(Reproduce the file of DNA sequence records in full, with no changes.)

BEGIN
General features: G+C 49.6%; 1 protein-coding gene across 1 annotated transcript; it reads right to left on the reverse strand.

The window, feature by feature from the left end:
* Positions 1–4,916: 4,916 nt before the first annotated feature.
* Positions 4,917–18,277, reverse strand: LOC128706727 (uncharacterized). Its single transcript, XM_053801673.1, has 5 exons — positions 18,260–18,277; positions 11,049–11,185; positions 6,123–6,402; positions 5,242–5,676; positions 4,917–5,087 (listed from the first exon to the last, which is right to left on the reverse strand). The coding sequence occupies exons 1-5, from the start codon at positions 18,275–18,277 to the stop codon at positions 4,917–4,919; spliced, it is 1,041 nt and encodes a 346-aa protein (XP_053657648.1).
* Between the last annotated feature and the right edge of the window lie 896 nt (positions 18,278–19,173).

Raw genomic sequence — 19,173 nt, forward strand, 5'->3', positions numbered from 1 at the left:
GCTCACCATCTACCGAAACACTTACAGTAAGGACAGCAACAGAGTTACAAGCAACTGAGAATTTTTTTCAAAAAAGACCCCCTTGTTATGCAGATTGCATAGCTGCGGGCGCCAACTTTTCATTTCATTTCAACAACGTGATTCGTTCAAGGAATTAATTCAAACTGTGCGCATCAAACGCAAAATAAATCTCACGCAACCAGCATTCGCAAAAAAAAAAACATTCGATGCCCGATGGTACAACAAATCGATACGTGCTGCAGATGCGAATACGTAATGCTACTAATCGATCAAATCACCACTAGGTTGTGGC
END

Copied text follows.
General features: G+C 49.6%; 1 protein-coding gene across 1 annotated transcript; it reads right to left on the reverse strand.

The window, feature by feature from the left end:
* Positions 1–4,916: 4,916 nt before the first annotated feature.
* Positions 4,917–18,277, reverse strand: LOC128706727 (uncharacterized). Its single transcript, XM_053801673.1, has 5 exons — positions 18,260–18,277; positions 11,049–11,185; positions 6,123–6,402; positions 5,242–5,676; positions 4,917–5,087 (listed from the first exon to the last, which is right to left on the reverse strand). The coding sequence occupies exons 1-5, from the start codon at positions 18,275–18,277 to the stop codon at positions 4,917–4,919; spliced, it is 1,041 nt and encodes a 346-aa protein (XP_053657648.1).
* Between the last annotated feature and the right edge of the window lie 896 nt (positions 18,278–19,173).

Raw genomic sequence — 19,173 nt, forward strand, 5'->3', positions numbered from 1 at the left:
GCTCACCATCTACCGAAACACTTACAGTAAGGACAGCAACAGAGTTACAAGCAACTGAGAATTTTTTTCAAAAAAGACCCCCTTGTTATGCAGATTGCATAGCTGCGGGCGCCAACTTTTCATTTCATTTCAACAACGTGATTCGTTCAAGGAATTAATTCAAACTGTGCGCATCAAACGCAAAATAAATCTCACGCAACCAGCATTCGCAAAAAAAAAAACATTCGATGCCCGATGGTACAACAAATCGATACGTGCTGCAGATGCGAATACGTAATGCTACTAATCGATCAAATCACCACTAGGTTGTGGC